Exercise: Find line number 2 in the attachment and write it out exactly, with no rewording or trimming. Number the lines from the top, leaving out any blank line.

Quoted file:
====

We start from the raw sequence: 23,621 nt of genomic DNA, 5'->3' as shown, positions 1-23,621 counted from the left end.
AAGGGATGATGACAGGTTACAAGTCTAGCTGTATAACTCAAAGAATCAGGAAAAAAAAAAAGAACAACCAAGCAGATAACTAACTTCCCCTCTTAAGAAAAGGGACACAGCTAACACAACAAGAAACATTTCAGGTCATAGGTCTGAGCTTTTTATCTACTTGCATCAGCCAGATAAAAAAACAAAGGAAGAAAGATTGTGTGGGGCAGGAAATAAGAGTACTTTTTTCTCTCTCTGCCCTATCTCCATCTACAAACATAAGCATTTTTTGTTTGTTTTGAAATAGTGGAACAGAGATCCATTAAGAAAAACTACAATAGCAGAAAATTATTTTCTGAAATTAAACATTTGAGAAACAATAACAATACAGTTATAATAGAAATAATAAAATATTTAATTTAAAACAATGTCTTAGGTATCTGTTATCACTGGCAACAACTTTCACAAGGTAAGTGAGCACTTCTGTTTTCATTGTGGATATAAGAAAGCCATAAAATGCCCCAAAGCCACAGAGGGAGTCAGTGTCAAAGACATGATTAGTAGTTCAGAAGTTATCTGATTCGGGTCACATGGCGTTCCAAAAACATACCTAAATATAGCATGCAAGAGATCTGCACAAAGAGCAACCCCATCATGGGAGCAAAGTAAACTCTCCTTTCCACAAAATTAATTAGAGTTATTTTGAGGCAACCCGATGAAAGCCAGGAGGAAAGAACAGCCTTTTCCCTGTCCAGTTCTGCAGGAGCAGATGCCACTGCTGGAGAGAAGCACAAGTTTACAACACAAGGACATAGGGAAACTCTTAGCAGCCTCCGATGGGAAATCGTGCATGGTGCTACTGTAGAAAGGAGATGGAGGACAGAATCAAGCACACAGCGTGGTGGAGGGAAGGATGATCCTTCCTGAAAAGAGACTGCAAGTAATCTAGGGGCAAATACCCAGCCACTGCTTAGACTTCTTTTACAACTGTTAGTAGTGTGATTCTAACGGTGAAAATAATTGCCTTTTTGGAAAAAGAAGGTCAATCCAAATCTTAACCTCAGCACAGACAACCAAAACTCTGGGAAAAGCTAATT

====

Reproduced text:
AAGGGATGATGACAGGTTACAAGTCTAGCTGTATAACTCAAAGAATCAGGAAAAAAAAAAAGAACAACCAAGCAGATAACTAACTTCCCCTCTTAAGAAAAGGGACACAGCTAACACAACAAGAAACATTTCAGGTCATAGGTCTGAGCTTTTTATCTACTTGCATCAGCCAGATAAAAAAACAAAGGAAGAAAGATTGTGTGGGGCAGGAAATAAGAGTACTTTTTTCTCTCTCTGCCCTATCTCCATCTACAAACATAAGCATTTTTTGTTTGTTTTGAAATAGTGGAACAGAGATCCATTAAGAAAAACTACAATAGCAGAAAATTATTTTCTGAAATTAAACATTTGAGAAACAATAACAATACAGTTATAATAGAAATAATAAAATATTTAATTTAAAACAATGTCTTAGGTATCTGTTATCACTGGCAACAACTTTCACAAGGTAAGTGAGCACTTCTGTTTTCATTGTGGATATAAGAAAGCCATAAAATGCCCCAAAGCCACAGAGGGAGTCAGTGTCAAAGACATGATTAGTAGTTCAGAAGTTATCTGATTCGGGTCACATGGCGTTCCAAAAACATACCTAAATATAGCATGCAAGAGATCTGCACAAAGAGCAACCCCATCATGGGAGCAAAGTAAACTCTCCTTTCCACAAAATTAATTAGAGTTATTTTGAGGCAACCCGATGAAAGCCAGGAGGAAAGAACAGCCTTTTCCCTGTCCAGTTCTGCAGGAGCAGATGCCACTGCTGGAGAGAAGCACAAGTTTACAACACAAGGACATAGGGAAACTCTTAGCAGCCTCCGATGGGAAATCGTGCATGGTGCTACTGTAGAAAGGAGATGGAGGACAGAATCAAGCACACAGCGTGGTGGAGGGAAGGATGATCCTTCCTGAAAAGAGACTGCAAGTAATCTAGGGGCAAATACCCAGCCACTGCTTAGACTTCTTTTACAACTGTTAGTAGTGTGATTCTAACGGTGAAAATAATTGCCTTTTTGGAAAAAGAAGGTCAATCCAAATCTTAACCTCAGCACAGACAACCAAAACTCTGGGAAAAGCTAATT